You might pay a little more for a house if the current owner agrees to pay the inspection costs any any required work. Or, if the owner is in a big hurry, they pay the inspection costs and give you a substantial discount in case the inspector finds anything.

What can you offer that would make the company pay more than they offered?

tomas's picture

akinsgre,

In my experience, the recruiter is usually the one who makes the offer, in which case you deal with them in accepting or rejecting the offer. If the hiring manager makes the offer, then I would assume it is fine to deal with them directly.

In any case, the general consensus is that asking for a higher offer is just not worth it in terms of the damage you can do to your reputation and the potential to completely botch it up and end up with nothing, or even worse end up with a hostile manager.

TomW,

I suspect that I'm not going to convince either you or Mark to accept a broader definition of "negotiate", so I'll just have to live with it. I'm quite sure that a discussion about the meaning of "negotiate" will do very little to enlighten the original poster, which is the real value of these forums.

asteriskrntt1's picture

Given a 3rd party recruiter gets paid a commission based on your salary, I would hope they would "negotiate" hard to make the most $. That being said, they don't want to negotiate too hard as to burn the relationship with the hiring company.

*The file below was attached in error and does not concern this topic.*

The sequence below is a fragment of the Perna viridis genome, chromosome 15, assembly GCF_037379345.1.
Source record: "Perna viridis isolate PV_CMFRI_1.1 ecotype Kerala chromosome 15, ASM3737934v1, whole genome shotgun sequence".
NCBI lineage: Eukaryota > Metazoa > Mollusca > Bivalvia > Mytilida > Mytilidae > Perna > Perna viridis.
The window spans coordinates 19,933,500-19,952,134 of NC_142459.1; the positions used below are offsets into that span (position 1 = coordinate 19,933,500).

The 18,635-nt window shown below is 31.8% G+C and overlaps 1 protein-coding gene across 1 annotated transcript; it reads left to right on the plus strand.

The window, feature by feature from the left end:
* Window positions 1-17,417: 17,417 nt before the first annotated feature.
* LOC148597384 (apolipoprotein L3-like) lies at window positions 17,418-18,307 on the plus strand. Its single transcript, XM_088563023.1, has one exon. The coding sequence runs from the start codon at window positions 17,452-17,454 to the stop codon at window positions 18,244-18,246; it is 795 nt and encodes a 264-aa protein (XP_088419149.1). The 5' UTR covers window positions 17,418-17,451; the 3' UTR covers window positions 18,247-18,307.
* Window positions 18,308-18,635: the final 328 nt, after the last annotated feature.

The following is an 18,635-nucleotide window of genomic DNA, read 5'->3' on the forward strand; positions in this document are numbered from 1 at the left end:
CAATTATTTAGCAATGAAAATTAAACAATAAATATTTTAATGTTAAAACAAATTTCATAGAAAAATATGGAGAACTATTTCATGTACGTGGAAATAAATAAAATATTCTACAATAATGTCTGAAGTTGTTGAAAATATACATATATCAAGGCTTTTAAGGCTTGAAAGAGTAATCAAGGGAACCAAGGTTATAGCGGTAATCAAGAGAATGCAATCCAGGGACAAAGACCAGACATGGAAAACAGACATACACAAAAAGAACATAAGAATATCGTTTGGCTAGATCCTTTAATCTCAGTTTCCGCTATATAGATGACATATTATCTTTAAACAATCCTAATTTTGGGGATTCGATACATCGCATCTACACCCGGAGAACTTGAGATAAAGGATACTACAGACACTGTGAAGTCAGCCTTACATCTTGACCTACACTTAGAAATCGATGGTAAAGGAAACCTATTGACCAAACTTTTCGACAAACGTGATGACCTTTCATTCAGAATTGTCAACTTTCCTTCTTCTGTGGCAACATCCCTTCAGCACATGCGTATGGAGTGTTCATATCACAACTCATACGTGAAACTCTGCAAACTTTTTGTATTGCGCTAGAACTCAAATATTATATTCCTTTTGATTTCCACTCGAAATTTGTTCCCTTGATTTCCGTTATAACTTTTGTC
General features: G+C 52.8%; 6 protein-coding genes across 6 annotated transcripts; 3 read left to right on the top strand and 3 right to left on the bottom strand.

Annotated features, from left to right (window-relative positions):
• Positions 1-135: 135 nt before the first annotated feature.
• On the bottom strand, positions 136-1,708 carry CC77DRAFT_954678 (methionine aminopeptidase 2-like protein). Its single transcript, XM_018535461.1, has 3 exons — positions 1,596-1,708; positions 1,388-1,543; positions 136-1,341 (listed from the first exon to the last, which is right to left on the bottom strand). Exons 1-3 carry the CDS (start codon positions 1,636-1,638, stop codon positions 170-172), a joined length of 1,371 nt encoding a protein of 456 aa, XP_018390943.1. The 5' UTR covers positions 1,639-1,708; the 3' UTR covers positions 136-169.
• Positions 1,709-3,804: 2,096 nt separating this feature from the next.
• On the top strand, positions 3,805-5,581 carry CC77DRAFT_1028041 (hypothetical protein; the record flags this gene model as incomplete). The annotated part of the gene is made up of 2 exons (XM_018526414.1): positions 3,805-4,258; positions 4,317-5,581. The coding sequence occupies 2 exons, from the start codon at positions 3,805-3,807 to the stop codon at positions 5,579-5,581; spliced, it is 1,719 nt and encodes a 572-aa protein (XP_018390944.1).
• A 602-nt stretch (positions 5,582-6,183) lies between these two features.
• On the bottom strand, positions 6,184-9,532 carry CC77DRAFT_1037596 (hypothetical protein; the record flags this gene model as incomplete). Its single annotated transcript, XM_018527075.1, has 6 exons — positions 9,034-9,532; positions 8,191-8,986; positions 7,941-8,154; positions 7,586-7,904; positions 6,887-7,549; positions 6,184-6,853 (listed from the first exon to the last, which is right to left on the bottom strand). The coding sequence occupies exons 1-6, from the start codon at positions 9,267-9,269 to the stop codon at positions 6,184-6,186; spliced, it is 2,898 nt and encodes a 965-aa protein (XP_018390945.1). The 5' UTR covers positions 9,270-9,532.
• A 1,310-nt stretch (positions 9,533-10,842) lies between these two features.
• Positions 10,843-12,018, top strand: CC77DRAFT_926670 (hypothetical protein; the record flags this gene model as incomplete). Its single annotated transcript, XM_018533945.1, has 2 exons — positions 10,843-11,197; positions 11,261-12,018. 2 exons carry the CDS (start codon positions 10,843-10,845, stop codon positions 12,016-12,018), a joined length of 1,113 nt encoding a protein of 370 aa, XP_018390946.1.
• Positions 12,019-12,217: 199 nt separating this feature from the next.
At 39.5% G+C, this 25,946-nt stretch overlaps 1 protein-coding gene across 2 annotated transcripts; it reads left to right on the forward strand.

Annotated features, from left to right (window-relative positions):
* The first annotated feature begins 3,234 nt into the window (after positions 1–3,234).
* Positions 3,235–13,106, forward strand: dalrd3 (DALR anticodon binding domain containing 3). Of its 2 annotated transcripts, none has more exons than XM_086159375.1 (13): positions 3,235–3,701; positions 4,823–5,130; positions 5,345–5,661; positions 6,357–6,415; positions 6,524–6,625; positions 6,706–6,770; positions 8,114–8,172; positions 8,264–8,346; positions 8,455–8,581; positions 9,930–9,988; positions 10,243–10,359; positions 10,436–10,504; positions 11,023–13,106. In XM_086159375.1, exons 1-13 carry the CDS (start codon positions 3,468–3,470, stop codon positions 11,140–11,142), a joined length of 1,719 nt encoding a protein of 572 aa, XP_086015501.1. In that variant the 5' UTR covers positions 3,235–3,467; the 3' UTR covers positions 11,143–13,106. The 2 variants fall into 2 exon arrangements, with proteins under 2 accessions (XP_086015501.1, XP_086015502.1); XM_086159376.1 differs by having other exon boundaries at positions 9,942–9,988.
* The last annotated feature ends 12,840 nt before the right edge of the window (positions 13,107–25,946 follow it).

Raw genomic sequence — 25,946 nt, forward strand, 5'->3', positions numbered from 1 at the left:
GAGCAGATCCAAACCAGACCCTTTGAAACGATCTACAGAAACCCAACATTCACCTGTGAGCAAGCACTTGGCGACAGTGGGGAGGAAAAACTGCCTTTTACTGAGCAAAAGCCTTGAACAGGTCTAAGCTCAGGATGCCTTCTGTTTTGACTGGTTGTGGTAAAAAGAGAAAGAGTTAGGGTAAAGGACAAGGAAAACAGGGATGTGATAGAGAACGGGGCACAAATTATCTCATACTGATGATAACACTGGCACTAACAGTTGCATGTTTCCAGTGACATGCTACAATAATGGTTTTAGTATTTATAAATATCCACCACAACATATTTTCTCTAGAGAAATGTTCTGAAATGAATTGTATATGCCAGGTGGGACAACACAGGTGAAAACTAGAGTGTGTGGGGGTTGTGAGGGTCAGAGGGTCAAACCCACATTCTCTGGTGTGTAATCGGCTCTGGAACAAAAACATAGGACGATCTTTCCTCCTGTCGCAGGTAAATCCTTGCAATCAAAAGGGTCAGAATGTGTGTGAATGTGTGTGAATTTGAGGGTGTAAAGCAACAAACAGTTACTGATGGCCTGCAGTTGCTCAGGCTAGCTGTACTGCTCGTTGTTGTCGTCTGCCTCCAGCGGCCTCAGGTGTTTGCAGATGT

And you really only start "negotiating" at more senior-level jobs, when you have a wider array of compensation options beyond a base salary and a 15% bonus, like stock options, bonuses, vacation time and use of the corporate retreat, use of company jets, severance, pension benefits etc.

*RNTT

tomas's picture

asteriskrntt1,

I wouldn't rely on a recruiter to go to any great lengths to secure a candidate the maximum pay possible. The marginal benefit they would receive is unlikely to be worth the effort compared to them spending that effort trying to fill other roles.